Elder and Dependent Adult Abuse is a concerning issue that affects the financial well-being and overall quality of life of its victims. As a society, it helps to understand and recognize the signs in order to prevent this type of abuse. It occurs when someone takes advantage of a dependent’s trust and manipulates them for monetary gain.
Common examples of elder and dependent adult abuse include scams, fraudulent schemes, or exploitation of dependent’s vulnerability by criminals, and sometimes even caregivers or family members. This abuse can lead to detrimental consequences such as financial ruin, emotional distress, and strained relationships.
Stay informed about scams, like fraudulent phone calls, fake emails, or offers that sound too good to be true. This strategy can affect even the savviest of technology users.
How does this happen? The scammers could reach out via phone call, text, or email and claim to be from a government department or debt collection agency. They might also say that you owe money and threaten legal action or arrest unless you pay a fee or fine. If this happens, remember that governmental agencies will rarely reach out in that manner to acquire fees. These scammers rely on the fear of their potential victims.
Another type of scam is the romance scam. These scammers create fraudulent profiles on dating sites and apps or even through social media sites like Twitter, Instagram or Facebook. They will make moves, usually over a long period of time, to build up trust, and when the victim’s guard drops, will make up a story and ask for money. If you suspect a romance scam, block them and stop communicating with the person immediately.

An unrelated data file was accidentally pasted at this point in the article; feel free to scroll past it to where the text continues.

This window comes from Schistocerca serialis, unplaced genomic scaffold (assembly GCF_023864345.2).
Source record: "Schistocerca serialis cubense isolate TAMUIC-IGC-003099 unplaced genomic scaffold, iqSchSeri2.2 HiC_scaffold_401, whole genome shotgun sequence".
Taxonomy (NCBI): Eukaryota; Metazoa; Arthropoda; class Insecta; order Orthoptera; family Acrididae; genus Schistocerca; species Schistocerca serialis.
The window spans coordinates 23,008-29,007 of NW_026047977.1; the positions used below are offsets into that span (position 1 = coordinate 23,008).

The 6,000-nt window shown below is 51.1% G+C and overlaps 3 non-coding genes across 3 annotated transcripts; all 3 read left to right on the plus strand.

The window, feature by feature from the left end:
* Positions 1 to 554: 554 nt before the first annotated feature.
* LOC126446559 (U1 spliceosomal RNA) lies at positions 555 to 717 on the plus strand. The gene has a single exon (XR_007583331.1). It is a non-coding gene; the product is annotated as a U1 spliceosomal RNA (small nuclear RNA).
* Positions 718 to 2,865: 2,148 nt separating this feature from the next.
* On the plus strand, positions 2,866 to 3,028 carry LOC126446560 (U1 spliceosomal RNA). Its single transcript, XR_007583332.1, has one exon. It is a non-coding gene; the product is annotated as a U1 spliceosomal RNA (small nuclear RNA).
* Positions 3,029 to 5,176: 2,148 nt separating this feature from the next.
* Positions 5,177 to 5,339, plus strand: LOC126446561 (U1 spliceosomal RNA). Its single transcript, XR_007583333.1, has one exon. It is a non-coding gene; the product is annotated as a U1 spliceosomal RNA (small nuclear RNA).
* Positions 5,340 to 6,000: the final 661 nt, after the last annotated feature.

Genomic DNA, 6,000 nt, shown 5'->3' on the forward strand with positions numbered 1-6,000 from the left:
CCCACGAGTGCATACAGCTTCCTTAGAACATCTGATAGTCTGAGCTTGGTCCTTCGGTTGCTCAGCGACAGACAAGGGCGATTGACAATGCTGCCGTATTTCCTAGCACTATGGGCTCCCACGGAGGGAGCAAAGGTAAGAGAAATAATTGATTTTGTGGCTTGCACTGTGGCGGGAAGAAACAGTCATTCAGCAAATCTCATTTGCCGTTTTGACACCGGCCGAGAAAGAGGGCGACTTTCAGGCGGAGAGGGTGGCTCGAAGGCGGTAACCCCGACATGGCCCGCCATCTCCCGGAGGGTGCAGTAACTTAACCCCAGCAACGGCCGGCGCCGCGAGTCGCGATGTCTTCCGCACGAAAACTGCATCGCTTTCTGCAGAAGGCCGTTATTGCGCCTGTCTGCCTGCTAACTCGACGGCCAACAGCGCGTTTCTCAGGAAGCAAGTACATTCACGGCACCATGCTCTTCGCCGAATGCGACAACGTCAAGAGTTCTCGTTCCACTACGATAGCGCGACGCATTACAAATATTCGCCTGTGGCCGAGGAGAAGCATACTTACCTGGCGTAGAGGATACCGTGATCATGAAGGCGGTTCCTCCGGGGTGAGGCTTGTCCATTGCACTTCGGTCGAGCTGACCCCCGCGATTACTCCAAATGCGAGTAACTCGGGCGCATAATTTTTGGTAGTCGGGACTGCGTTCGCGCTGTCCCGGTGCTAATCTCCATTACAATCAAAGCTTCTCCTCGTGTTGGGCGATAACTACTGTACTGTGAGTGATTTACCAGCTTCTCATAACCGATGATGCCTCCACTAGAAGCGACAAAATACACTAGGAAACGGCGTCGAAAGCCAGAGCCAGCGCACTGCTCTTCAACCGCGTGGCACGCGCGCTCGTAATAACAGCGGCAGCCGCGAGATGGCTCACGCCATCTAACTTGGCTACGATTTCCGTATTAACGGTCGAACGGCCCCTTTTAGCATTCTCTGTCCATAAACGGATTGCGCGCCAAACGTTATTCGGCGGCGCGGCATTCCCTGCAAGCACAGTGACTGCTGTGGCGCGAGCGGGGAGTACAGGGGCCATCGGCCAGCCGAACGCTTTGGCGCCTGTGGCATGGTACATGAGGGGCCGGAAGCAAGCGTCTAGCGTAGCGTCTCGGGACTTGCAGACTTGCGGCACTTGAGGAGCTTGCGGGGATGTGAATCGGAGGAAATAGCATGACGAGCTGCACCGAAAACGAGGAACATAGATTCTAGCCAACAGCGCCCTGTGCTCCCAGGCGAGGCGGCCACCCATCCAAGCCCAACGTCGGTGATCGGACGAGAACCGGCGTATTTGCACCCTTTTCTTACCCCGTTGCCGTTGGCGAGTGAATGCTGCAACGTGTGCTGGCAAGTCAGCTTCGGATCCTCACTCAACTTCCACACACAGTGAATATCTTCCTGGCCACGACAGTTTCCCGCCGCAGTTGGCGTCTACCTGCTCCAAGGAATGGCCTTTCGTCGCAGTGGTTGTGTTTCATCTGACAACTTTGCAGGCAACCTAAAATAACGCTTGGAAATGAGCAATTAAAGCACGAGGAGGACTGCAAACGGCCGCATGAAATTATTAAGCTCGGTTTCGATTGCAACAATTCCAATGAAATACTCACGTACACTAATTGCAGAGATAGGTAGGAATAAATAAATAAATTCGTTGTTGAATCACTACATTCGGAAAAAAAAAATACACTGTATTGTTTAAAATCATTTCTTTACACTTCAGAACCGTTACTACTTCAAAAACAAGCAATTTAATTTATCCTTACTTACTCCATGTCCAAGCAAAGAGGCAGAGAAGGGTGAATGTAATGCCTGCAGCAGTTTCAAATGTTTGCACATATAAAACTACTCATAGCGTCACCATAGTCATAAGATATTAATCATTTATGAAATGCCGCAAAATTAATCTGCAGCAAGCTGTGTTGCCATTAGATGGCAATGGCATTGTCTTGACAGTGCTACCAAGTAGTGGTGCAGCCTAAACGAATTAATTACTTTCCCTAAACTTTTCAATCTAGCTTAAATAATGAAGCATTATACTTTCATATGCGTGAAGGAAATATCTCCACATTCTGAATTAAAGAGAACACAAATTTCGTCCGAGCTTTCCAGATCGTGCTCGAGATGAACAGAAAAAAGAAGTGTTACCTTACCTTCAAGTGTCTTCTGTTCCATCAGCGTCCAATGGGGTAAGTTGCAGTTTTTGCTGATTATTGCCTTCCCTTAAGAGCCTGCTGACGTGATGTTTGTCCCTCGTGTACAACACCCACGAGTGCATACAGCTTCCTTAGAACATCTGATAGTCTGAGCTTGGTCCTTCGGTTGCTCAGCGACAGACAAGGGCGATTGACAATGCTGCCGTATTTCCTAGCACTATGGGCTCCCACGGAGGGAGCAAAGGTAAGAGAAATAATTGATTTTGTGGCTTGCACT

Encourage open and honest conversations about financial matters with your loved ones. Remind them to never share personal or financial information with anyone unless certain of the recipient's legitimacy. Do not give your online banking information to anyone. Do not send money or gifts to a person online, whom you haven’t met in person.
Monitor financial accounts.
Reviewing bank statements, bills, and credit reports regularly for any discrepancies is crucial. Set up automatic bill payments and direct deposits to decrease the probability of theft. If necessary, delegate a trusted family member as an overseer of financial transactions.
Also, make note of those who attempt to persuade you to open a new account and set up ACH or wire funds. You can spot these scammers in a few ways including:
If an unknown person sends you a check and tells you to deposit it, be on the alert.
If an unknown caller pressures you into paying immediately for a service or product that you didn’t request or insists that a wire transfer is the only way you can pay.
Create a strong support network.
Regular check-ins by friends, family, or caregivers can help identify any unusual behavior or sudden changes in financial situations. Isolation could increase the risk of manipulation, so staying connected is crucial.
By establishing an environment of awareness and empathy, we can protect ourselves and other dependents from being scammed. If you think it’s a scam, report it to the FTC at reportfraud.ftc.gov